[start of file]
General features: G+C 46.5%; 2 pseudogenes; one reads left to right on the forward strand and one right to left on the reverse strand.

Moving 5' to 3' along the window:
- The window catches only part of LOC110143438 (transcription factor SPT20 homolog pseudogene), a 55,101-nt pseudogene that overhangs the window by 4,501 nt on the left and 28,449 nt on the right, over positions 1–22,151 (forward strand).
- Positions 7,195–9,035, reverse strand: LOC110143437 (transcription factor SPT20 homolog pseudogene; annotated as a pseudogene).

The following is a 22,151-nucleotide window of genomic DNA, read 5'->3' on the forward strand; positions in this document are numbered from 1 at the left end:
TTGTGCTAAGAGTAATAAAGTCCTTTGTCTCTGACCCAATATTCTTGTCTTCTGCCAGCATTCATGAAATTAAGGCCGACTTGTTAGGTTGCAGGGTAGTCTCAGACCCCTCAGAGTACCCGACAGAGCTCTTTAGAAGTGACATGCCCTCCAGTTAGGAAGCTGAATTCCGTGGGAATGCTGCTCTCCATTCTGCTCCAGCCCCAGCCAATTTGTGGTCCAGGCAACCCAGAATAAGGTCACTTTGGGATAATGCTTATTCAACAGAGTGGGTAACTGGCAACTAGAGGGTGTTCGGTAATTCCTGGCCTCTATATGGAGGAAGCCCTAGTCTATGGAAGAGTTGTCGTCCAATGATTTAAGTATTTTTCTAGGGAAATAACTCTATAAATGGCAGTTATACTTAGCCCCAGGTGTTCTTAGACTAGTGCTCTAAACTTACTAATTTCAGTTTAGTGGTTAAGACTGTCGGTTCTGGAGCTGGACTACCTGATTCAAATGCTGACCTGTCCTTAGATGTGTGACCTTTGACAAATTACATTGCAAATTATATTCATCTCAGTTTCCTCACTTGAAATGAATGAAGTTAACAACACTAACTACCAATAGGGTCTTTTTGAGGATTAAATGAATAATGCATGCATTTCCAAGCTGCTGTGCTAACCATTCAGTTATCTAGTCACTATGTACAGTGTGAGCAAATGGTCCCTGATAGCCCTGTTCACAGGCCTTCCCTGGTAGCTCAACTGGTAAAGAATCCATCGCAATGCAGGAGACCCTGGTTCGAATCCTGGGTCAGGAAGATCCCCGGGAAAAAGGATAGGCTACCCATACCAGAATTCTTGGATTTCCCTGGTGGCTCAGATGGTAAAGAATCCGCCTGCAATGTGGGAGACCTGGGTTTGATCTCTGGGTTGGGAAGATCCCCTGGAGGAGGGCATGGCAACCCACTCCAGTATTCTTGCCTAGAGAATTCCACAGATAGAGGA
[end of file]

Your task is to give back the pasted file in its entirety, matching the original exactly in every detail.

General features: G+C 46.5%; 2 pseudogenes; one reads left to right on the forward strand and one right to left on the reverse strand.

Moving 5' to 3' along the window:
- The window catches only part of LOC110143438 (transcription factor SPT20 homolog pseudogene), a 55,101-nt pseudogene that overhangs the window by 4,501 nt on the left and 28,449 nt on the right, over positions 1–22,151 (forward strand).
- Positions 7,195–9,035, reverse strand: LOC110143437 (transcription factor SPT20 homolog pseudogene; annotated as a pseudogene).

The following is a 22,151-nucleotide window of genomic DNA, read 5'->3' on the forward strand; positions in this document are numbered from 1 at the left end:
TTGTGCTAAGAGTAATAAAGTCCTTTGTCTCTGACCCAATATTCTTGTCTTCTGCCAGCATTCATGAAATTAAGGCCGACTTGTTAGGTTGCAGGGTAGTCTCAGACCCCTCAGAGTACCCGACAGAGCTCTTTAGAAGTGACATGCCCTCCAGTTAGGAAGCTGAATTCCGTGGGAATGCTGCTCTCCATTCTGCTCCAGCCCCAGCCAATTTGTGGTCCAGGCAACCCAGAATAAGGTCACTTTGGGATAATGCTTATTCAACAGAGTGGGTAACTGGCAACTAGAGGGTGTTCGGTAATTCCTGGCCTCTATATGGAGGAAGCCCTAGTCTATGGAAGAGTTGTCGTCCAATGATTTAAGTATTTTTCTAGGGAAATAACTCTATAAATGGCAGTTATACTTAGCCCCAGGTGTTCTTAGACTAGTGCTCTAAACTTACTAATTTCAGTTTAGTGGTTAAGACTGTCGGTTCTGGAGCTGGACTACCTGATTCAAATGCTGACCTGTCCTTAGATGTGTGACCTTTGACAAATTACATTGCAAATTATATTCATCTCAGTTTCCTCACTTGAAATGAATGAAGTTAACAACACTAACTACCAATAGGGTCTTTTTGAGGATTAAATGAATAATGCATGCATTTCCAAGCTGCTGTGCTAACCATTCAGTTATCTAGTCACTATGTACAGTGTGAGCAAATGGTCCCTGATAGCCCTGTTCACAGGCCTTCCCTGGTAGCTCAACTGGTAAAGAATCCATCGCAATGCAGGAGACCCTGGTTCGAATCCTGGGTCAGGAAGATCCCCGGGAAAAAGGATAGGCTACCCATACCAGAATTCTTGGATTTCCCTGGTGGCTCAGATGGTAAAGAATCCGCCTGCAATGTGGGAGACCTGGGTTTGATCTCTGGGTTGGGAAGATCCCCTGGAGGAGGGCATGGCAACCCACTCCAGTATTCTTGCCTAGAGAATTCCACAGATAGAGGA